• You can retrieve, create, modify, and remove VMHost, VM, and SDRS advanced settings with the the Get-AdvancedSetting, New-AdvancedSetting, Set-AdvancedSetting, and Remove-AdvancedSetting cmdlets.

vSphere PowerCLI 5.1 Release 1 also brings a set of improvements that enhance security and customization, these include:

  • You can set the scope of your settings with the Scope parameter of Set-PowerCLIConfiguration.
  • You can initialize custom vSphere PowerCLI scripts automatically by storing them in the Initialize-PowerCLIEnvironment_Custom.ps1 script configuration file.

What’s New for vCloud Admins ?

vCloud Director Admins can take advantage of over 60 cmdlets to manage vCloud Director, these have been enhanced from the “Get-“ cmdlets and now include cmdlets to help you modify and automate your vCloud Directory infrastructure, the following enhancements have been made:

  • You can create, modify, manage, and remove organizations.
  • You can create and manage permissions.
  • You can assign computing and networking resources.
  • You can create, modify, and remove organization networks.
  • You can create, modify, and remove vApp networks.
  • You can create, modify, manage, and remove vApps.
  • You can manage virtual machines and their guest operating systems within vApps.

What’s New for vCloud Tenants ?

With PowerCLI 5.1 Release 1 we now have a new snapin specifically for vCloud Tenants, in fact this is a completely separate installation with its own set of cmdlets which can not be installed on the same machine as vSphere PowerCLI 5.1 Release 1, this is called VMware vSphere PowerCLI Release 1 for Tenants and is designed to aid the vCloud Tenants in performing automated tasks in their hosted vCloud organization.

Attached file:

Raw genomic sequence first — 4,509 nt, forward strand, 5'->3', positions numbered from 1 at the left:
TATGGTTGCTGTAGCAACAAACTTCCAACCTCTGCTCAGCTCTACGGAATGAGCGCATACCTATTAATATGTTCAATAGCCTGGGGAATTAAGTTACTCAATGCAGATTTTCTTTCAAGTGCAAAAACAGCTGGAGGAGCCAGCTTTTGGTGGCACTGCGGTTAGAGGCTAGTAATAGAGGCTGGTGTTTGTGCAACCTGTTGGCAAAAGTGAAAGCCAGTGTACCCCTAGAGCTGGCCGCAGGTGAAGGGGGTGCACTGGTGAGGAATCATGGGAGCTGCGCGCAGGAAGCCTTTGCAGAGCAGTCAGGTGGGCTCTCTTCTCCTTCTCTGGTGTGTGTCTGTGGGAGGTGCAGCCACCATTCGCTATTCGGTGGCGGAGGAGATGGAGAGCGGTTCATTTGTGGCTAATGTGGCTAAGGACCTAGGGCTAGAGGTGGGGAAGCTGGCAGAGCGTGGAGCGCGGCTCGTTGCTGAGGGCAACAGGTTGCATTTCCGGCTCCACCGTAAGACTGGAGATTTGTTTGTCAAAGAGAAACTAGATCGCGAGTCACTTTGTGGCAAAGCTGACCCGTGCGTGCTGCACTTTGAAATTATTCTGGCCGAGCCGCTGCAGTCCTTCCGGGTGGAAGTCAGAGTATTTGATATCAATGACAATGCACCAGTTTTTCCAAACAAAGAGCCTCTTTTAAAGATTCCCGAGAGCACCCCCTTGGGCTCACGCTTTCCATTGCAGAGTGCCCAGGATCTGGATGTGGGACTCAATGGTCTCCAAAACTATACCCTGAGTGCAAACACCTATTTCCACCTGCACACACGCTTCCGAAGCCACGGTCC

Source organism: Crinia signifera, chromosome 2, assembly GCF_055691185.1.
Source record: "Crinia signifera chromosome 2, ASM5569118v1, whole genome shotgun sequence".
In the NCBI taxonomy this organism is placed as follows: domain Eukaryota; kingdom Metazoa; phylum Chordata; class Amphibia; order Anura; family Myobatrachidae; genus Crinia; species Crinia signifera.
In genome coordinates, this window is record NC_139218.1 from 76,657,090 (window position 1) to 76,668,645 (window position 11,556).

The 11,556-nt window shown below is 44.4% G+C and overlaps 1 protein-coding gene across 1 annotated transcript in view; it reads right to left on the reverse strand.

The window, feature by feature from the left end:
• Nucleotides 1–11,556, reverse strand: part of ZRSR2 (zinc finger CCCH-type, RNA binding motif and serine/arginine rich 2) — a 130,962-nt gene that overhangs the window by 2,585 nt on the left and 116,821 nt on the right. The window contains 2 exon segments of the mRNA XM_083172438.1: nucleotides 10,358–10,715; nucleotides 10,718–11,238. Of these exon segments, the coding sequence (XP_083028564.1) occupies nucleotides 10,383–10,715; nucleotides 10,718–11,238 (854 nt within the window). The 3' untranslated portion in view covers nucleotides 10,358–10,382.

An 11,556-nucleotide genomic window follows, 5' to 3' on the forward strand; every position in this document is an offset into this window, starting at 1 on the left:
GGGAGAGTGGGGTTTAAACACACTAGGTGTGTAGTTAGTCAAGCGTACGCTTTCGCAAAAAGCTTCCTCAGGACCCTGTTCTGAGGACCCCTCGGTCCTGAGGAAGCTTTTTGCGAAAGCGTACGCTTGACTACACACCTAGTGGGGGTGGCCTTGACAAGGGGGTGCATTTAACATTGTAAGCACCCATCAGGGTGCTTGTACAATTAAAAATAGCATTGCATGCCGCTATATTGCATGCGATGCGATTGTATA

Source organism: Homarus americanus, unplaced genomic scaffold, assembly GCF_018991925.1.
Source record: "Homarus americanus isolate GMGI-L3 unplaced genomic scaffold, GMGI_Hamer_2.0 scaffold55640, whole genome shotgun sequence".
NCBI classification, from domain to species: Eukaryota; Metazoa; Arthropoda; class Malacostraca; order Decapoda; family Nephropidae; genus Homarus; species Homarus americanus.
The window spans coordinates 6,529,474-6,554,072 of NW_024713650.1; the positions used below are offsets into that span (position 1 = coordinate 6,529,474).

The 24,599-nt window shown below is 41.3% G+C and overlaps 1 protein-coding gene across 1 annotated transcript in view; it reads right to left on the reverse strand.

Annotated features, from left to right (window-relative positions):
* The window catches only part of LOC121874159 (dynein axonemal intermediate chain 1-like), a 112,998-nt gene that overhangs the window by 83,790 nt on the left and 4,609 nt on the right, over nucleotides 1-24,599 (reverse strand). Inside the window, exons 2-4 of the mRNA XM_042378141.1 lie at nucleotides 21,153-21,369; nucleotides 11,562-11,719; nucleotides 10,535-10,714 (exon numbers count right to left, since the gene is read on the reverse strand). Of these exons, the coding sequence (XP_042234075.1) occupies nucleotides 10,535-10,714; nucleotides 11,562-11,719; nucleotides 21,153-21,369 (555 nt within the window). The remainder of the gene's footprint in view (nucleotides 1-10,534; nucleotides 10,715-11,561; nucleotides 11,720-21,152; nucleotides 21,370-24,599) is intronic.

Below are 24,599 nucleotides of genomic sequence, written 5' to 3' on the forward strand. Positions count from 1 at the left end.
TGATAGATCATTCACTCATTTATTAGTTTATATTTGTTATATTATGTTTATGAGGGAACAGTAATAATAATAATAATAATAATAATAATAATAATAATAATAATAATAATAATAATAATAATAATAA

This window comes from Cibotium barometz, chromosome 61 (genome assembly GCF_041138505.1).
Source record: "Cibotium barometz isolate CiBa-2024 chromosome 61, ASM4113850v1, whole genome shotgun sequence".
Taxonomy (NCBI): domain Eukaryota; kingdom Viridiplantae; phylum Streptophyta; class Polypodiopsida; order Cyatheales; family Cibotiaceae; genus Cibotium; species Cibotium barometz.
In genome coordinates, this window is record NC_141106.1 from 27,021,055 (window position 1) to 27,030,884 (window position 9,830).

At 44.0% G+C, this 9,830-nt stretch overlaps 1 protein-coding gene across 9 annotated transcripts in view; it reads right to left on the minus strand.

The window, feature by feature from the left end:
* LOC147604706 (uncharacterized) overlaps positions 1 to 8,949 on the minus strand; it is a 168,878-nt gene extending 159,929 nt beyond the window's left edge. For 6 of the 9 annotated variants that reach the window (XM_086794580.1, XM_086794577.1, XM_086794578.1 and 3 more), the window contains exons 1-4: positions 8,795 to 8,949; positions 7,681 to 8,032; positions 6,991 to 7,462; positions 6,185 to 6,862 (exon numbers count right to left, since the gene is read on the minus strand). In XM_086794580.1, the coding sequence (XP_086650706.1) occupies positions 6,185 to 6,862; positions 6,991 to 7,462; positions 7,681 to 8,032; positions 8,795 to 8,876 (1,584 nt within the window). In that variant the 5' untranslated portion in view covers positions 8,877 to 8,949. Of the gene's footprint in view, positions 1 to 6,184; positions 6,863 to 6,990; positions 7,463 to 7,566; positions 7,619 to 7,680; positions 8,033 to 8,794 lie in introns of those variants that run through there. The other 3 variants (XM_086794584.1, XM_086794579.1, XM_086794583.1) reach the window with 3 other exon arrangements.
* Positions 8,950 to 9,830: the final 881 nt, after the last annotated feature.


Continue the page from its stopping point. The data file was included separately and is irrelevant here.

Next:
Why would we do this ?

We wanted to bring the power of automation and the ease of reporting that PowerCLI gives the current vSphere and vCloud Admins to the tenants of the cloud.  All this whilst giving them an easy to use simplified subset of cmdlets specific to the tasks they can do within their vCloud Organization.

What’s available to tenants ?

VMware vSphere PowerCLI 5.1 Release 1 for Tenants consists of two components:

  • vSphere PowerCLI common snapin for providing common PowerCLI configuration and usage based tasks, these cmdlets are part of the VMware.VimAutomation.Commonsnapin.
  • vCloud Director PowerCLI snapin for providing tenant-based reporting and automation, these cmdlets are part of the VMware.VimAutomation.Cloud snapin and can be used with vCloud Director 1.5.1 Tenant tasks.

These components will allow the vCloud Tenants to perform the following tasks:

  • You can list, modify, and manage organizations.
  • You can list, create, and manage permissions.
  • You can list and assign networking resources.
  • You can list organization networks.
  • You can list, create, modify, and remove vApp networks.
  • You can list, create, modify, manage, and remove vApps.
  • You can list and manage virtual machines and their guest operating systems within vApps.


So where are we now ? What can we actually do with PowerCLI and the different VMware installations of snapins ?


As you can see, we have a number of different snapins which enable us to add the products and areas we are interested in using with Windows PowerShell, we have the ability to not only enable our admin users but also our private and public cloud users, with the VMware snapins all users of the VMware products can achieve the level of automation, integration and reporting that PowerShell and PowerCLI gives.

More Information

Keep tuned for more blog posts and information or if you are visiting VMworld Europe in 2012 make sure you add  INF-VSP1252 – What’s New with vSphere 5.1 – ESXCLI & PowerCLI to your session list.